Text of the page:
As well as the love story between Alex and Charlie, there’s also another relationship bubbling away between Alex and Joel. There’s obviously some tension between them and we hear rumours that they may have some history together? What can you tell us about that?
Yeah, you know, Joel is the guy who broke her heart in the past and here she is working in this hospital trying to deal with all this other stuff and he comes in with this ‘devil may care’ attitude and it’s just so very different from Charlie, so, you start to see all this tension between them and then all this history starts to come up and, yeah, it’s just another element of crazy that Alex has to deal with.
They have a lot of unresolved issues so you see them on occasions when they’re butting heads. It’s one of those situations where you can sometimes have all different kinds of love in your life and people that are good for you and people that aren’t good for you, so it’s all about that mess (laughs).
It seems like Alex has got a lot going on!
Yeah, it’s been a tough year for her!
Sounds like she could use some time off! Does she ever take time off? In the show we see she barely stops for her wedding and she’s straight back at work after the accident happens. If she did take a day off what would she do with it?
Fret and worry. There is a period of time where she is supposed to take time off because she can’t really handle it, so you do see that, but she doesn’t want to stop because if you stop then you have to think about it.
She doesn’t want to go home, she doesn’t want to be where Charlie was, but as the series goes on you do see her having to face that more and what it does to her and how she starts to unravel.
What I love about the series is, as crazy as it may seem that she goes back to work so soon, this is what people do when they’re grieving. We sometimes expect that people should stop, but for some people it’s part of their therapy because they can’t deal with it, so they just keep going, they try to keep that part of life the same because everything else is different.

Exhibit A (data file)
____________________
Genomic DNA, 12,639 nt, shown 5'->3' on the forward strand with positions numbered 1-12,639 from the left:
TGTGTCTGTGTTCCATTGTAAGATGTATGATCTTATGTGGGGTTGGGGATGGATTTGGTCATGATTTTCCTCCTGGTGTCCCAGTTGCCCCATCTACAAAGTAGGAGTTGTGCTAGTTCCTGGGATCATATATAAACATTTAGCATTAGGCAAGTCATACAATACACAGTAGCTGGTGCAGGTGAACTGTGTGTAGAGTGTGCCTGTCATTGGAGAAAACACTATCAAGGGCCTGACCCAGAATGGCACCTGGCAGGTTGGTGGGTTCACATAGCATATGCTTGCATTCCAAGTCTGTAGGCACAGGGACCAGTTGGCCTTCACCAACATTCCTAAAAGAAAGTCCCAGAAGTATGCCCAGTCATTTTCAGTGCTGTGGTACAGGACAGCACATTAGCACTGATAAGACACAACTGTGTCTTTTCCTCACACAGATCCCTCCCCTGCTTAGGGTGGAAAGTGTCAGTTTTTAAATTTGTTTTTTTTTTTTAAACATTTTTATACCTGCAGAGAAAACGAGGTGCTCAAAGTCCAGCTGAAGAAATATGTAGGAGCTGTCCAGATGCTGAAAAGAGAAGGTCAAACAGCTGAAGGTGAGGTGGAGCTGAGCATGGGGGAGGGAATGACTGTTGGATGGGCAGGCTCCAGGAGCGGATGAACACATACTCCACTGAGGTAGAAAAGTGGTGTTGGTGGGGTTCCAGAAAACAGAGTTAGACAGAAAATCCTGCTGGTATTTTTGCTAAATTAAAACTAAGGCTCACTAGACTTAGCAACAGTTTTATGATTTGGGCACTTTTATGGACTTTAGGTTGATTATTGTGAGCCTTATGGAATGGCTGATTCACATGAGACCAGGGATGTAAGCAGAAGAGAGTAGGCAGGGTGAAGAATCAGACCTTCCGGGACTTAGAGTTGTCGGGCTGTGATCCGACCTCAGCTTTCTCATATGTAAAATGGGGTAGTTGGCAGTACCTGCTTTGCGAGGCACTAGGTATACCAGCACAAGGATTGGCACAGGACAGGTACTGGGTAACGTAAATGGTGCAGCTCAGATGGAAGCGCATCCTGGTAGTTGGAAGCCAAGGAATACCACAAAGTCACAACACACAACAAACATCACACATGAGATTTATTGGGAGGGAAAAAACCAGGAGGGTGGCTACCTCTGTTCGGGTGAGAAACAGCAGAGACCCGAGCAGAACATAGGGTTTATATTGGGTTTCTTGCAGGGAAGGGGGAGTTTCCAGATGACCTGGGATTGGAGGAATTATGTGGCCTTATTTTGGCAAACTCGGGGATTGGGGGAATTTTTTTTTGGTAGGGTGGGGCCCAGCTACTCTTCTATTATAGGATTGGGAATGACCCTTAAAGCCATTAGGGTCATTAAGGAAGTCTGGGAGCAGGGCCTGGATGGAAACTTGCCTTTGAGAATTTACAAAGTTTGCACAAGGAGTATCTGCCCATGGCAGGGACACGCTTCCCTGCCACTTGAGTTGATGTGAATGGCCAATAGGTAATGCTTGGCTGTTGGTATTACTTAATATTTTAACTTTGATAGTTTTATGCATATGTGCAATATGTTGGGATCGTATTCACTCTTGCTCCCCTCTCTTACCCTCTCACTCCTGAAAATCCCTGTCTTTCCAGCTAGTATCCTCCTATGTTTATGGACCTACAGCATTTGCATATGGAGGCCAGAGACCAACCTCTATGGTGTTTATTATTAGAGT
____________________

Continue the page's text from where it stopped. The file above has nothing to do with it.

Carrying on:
All of this drama takes place in the Hope-Zion hospital which is based in Toronto, you’re from Canada yourself, how much fun has it been to film in Canada?
It’s been really good fun, you know, I’m from Vancouver, my first job was in Vancouver so, for me, what’s been really fun is exploring Toronto because I’ve never lived in Toronto before so that’s been really fun to experience the East Coast and the East Coast weather.
I always enjoy exploring a new city, I’ve been based in the heart of the city and it’s a really full on city whereas Vancouver’s a bit more nature based with hiking and all that kinds of stuff so, yeah, it’s been fun. I’ve really enjoyed it.
And what about filming on a medical set with all the blood and the instruments and the medical language that they use, have you enjoyed that side of things?
It’s been fascinating. One of the reasons I took this on is because I’m always wanting to learn something different and this is so different from anything I’ve done before, so it’s been really interesting.
We’ve been able to see surgery live and we always have a medical doctor on hand when we’re doing our OR’s and one of our biggest blessings is that we have this amazing set that they’ve created for us which is like a complete hospital so, you know, it’s got all the working machines and all those kinds of things.
Everything’s really based in reality for us and we can just dive right into it. We also have prosthetics, all the blood and gore and that kind of stuff. It doesn’t get to me, I find it really fascinating.
It sounds like you’ve really enjoyed working on the show, why do you think people will enjoy watching it?
Because it’s a beautiful love story. I believe they’ll fall in love with the characters, like I did. It’s a different perspective on the medical world but at the end of the day it’s all about the heart. It’s these two characters who really, truly love each other, so there’s so much that I believe people will relate to on a human level.